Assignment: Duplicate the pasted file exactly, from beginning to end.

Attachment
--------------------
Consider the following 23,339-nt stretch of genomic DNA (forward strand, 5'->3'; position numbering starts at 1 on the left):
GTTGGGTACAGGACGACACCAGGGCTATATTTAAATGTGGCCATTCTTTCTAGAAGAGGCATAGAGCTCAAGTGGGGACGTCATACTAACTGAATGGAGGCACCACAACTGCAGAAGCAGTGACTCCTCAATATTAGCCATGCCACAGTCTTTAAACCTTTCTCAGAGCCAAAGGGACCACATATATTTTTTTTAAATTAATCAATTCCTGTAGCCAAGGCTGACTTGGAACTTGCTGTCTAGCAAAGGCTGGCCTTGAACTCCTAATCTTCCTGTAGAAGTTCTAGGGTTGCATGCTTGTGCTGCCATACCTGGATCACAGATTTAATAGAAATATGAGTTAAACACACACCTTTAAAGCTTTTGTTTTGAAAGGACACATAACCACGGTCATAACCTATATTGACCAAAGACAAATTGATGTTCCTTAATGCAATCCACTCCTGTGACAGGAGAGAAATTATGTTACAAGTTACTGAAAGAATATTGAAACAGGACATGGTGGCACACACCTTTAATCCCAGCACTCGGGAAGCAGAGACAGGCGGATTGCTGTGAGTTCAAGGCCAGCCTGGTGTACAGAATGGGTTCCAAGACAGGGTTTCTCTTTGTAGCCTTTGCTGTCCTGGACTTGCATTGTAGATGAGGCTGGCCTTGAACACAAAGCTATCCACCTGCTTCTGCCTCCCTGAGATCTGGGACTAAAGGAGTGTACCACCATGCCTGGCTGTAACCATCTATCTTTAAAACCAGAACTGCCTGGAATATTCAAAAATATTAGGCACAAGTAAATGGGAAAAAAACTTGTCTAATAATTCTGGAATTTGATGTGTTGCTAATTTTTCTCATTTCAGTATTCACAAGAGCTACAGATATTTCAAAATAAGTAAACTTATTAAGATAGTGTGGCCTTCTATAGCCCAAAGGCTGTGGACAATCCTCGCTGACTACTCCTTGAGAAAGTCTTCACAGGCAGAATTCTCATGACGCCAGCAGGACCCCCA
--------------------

Consider the following 23,339-nt stretch of genomic DNA (forward strand, 5'->3'; position numbering starts at 1 on the left):
GTTGGGTACAGGACGACACCAGGGCTATATTTAAATGTGGCCATTCTTTCTAGAAGAGGCATAGAGCTCAAGTGGGGACGTCATACTAACTGAATGGAGGCACCACAACTGCAGAAGCAGTGACTCCTCAATATTAGCCATGCCACAGTCTTTAAACCTTTCTCAGAGCCAAAGGGACCACATATATTTTTTTTAAATTAATCAATTCCTGTAGCCAAGGCTGACTTGGAACTTGCTGTCTAGCAAAGGCTGGCCTTGAACTCCTAATCTTCCTGTAGAAGTTCTAGGGTTGCATGCTTGTGCTGCCATACCTGGATCACAGATTTAATAGAAATATGAGTTAAACACACACCTTTAAAGCTTTTGTTTTGAAAGGACACATAACCACGGTCATAACCTATATTGACCAAAGACAAATTGATGTTCCTTAATGCAATCCACTCCTGTGACAGGAGAGAAATTATGTTACAAGTTACTGAAAGAATATTGAAACAGGACATGGTGGCACACACCTTTAATCCCAGCACTCGGGAAGCAGAGACAGGCGGATTGCTGTGAGTTCAAGGCCAGCCTGGTGTACAGAATGGGTTCCAAGACAGGGTTTCTCTTTGTAGCCTTTGCTGTCCTGGACTTGCATTGTAGATGAGGCTGGCCTTGAACACAAAGCTATCCACCTGCTTCTGCCTCCCTGAGATCTGGGACTAAAGGAGTGTACCACCATGCCTGGCTGTAACCATCTATCTTTAAAACCAGAACTGCCTGGAATATTCAAAAATATTAGGCACAAGTAAATGGGAAAAAAACTTGTCTAATAATTCTGGAATTTGATGTGTTGCTAATTTTTCTCATTTCAGTATTCACAAGAGCTACAGATATTTCAAAATAAGTAAACTTATTAAGATAGTGTGGCCTTCTATAGCCCAAAGGCTGTGGACAATCCTCGCTGACTACTCCTTGAGAAAGTCTTCACAGGCAGAATTCTCATGACGCCAGCAGGACCCCCA